While peripheral vascular disease is very common, there are many lifestyle choices that can help to prevent it, or at least to reduce your risk. Tobacco cessation is the first and simplest of these choices.

If you have diabetes or hypertension, work with your primary care doctor to keep it under control. Watch your diet, and ask your doctor for his or her advice on controlling your cholesterol intake.

Lastly, it is important to exercise regularly; if you can manage 30 minutes of vigorous exercise daily, you should do so. At the very least, make a habit of going for a 20-minute walk each day, if you can.

Treatment of peripheral vascular disease may involve surgery such as angioplasty (surgical widening of obstructed or narrowed arteries) or plaque excision, in which the plaque that is blocking the artery is scraped away.

Your doctor may attempt to treat your peripheral vascular disease with medications rather than surgery (or in addition to it).

A variety of medications are available for the control of blood sugar, cholesterol, high blood pressure, and blood clots, and your doctor may want to try a medication-oriented approach before resorting to surgery.

Talking to Your Doctor

Here are some questions you can ask your doctor about peripheral vascular disease:

  • What is the cause of the numbness and tingling in my feet?
  • Do I need to change my eating habits?
  • Should I take medication for high blood pressure?
  • What kind of an exercise regimen do you recommend?
  • Are there any non-surgical ways we can handle this condition?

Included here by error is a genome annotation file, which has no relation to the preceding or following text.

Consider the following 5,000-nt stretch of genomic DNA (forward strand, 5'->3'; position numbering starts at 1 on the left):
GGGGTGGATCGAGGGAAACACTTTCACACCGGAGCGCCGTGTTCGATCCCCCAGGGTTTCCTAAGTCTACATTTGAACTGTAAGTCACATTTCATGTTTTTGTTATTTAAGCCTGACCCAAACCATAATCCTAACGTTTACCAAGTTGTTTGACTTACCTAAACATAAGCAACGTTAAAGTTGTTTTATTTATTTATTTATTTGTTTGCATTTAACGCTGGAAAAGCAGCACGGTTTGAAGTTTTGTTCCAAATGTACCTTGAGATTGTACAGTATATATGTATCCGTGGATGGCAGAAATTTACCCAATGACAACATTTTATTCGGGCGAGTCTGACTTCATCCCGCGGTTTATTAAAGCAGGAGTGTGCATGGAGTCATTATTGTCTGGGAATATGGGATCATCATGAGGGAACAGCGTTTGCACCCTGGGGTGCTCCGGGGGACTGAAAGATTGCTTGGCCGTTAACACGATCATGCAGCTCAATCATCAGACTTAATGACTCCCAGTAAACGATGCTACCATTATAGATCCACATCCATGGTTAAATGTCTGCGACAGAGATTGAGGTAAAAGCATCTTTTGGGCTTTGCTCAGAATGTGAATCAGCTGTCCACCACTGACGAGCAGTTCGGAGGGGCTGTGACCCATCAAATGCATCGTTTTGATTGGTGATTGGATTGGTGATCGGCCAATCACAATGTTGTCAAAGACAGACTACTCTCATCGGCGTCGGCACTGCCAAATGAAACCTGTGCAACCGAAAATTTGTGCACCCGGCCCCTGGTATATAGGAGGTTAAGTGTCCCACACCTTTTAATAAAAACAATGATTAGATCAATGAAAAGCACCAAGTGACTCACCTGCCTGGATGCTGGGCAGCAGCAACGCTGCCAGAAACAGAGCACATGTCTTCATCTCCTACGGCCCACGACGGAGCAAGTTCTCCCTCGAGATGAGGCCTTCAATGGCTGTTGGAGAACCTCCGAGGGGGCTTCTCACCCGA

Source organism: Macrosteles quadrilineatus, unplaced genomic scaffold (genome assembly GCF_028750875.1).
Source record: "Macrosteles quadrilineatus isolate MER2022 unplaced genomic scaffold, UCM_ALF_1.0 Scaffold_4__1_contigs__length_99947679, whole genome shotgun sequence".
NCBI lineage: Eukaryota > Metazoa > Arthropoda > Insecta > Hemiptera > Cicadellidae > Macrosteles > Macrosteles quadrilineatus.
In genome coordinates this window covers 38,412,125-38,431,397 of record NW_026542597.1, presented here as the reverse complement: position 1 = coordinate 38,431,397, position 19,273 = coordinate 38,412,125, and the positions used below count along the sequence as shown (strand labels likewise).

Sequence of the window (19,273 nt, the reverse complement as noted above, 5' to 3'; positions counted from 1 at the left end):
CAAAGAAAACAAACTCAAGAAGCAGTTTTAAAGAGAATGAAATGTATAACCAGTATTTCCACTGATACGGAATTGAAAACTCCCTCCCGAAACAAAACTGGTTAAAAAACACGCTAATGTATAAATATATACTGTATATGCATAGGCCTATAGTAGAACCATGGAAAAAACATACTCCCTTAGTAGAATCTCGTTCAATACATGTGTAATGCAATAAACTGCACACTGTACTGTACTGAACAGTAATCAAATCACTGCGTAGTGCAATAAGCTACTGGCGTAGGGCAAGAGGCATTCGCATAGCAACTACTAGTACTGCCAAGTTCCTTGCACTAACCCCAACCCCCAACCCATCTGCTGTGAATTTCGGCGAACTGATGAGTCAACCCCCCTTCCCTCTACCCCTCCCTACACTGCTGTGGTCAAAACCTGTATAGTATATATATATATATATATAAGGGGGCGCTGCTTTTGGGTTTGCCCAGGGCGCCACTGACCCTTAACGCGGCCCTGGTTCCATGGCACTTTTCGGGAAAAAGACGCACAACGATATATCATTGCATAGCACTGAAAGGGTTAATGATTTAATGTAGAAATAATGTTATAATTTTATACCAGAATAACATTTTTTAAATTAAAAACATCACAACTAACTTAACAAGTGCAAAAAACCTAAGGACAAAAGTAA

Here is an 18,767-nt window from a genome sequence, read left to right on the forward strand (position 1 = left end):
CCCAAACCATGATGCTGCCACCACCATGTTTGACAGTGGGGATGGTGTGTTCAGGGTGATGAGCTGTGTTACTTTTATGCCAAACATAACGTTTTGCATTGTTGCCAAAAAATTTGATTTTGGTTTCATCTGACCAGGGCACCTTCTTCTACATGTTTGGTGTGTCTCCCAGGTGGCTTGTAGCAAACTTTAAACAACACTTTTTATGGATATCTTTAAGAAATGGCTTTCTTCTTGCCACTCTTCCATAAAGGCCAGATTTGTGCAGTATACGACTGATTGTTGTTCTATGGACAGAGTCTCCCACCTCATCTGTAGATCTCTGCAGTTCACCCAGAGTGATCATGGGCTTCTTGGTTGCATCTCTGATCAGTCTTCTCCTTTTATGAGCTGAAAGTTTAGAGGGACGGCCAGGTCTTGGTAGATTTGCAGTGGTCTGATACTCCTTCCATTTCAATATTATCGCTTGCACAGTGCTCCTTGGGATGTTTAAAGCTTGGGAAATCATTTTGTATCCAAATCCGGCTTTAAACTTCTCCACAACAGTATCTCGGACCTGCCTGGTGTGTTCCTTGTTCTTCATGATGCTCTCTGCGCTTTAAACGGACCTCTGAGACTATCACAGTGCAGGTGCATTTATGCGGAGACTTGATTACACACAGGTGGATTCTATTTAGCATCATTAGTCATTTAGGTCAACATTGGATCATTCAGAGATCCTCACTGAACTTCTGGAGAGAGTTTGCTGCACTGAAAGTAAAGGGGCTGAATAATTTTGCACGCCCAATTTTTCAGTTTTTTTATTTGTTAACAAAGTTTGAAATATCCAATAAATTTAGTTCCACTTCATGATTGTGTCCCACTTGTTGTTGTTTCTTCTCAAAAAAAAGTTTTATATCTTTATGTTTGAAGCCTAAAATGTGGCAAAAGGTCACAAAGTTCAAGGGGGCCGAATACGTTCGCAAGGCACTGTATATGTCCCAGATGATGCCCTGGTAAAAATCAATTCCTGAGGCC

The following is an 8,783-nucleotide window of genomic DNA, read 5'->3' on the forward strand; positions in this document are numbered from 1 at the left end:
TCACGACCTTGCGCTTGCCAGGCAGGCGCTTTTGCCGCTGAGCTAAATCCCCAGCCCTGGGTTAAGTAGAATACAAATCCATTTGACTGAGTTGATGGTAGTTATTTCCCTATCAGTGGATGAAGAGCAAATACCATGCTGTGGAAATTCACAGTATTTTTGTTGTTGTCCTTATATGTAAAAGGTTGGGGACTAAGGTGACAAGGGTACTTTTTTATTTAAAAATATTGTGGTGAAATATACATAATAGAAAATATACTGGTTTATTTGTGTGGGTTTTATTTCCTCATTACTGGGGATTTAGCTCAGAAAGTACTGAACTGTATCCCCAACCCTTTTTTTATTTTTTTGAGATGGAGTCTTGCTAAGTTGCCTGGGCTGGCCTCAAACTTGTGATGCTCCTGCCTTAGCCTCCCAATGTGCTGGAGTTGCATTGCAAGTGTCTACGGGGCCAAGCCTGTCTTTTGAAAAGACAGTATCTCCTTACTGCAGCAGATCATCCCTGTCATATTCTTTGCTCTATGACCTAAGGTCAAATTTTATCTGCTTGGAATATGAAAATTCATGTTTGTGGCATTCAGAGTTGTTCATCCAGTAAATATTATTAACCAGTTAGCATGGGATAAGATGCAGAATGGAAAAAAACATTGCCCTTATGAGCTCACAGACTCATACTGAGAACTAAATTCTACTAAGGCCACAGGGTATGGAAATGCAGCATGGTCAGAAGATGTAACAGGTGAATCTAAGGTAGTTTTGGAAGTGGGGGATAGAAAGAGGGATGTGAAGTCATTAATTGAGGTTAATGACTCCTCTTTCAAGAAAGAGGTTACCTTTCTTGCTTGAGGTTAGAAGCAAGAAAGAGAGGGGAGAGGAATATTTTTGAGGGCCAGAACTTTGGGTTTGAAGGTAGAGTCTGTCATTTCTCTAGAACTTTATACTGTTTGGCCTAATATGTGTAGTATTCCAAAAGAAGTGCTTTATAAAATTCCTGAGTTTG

• Why are my feet cold all the time?
  • Why does the hair on my legs not grow anymore?
  • Why won’t these sores on my feet and legs heal?
  • What does my blood sugar have to do with blood supply to my feet?

Medical References:

    Shammas NW (2007). "Epidemiology, classification, and modifiable risk factors of peripheral arterial disease". Vasc Health Risk Manag 3 (2): 229–34. Anderson ME, Moore TL, Lunt M, Herrick AL (March 2007). "The 'distal-dorsal difference': a thermographic parameter by which to differentiate between primary and secondary Raynaud's phenomenon". Rheumatology 46 (3): 533–8 Fontaine R, Kim M, Kieny R (1954). "Die chirugische Behandlung der peripheren Durchblutungsstörungen. (Surgical treatment of peripheral circulation disorders)". Helvetica Chirurgica Acta (in German) 21 (5/6): 499–533 The Mayo Clinic http://www.mayoclinic.org/diseases-conditions/peripheral-artery-disease/basics/symptoms/con-20028731 The University of Chicago Department of Medicine http://www.uchospitals.edu/online-library/content=P00236 National Institutes of Health http://www.nlm.nih.gov/medlineplus/ency/article/000170.htm

This page was last updated on October 1st, 2015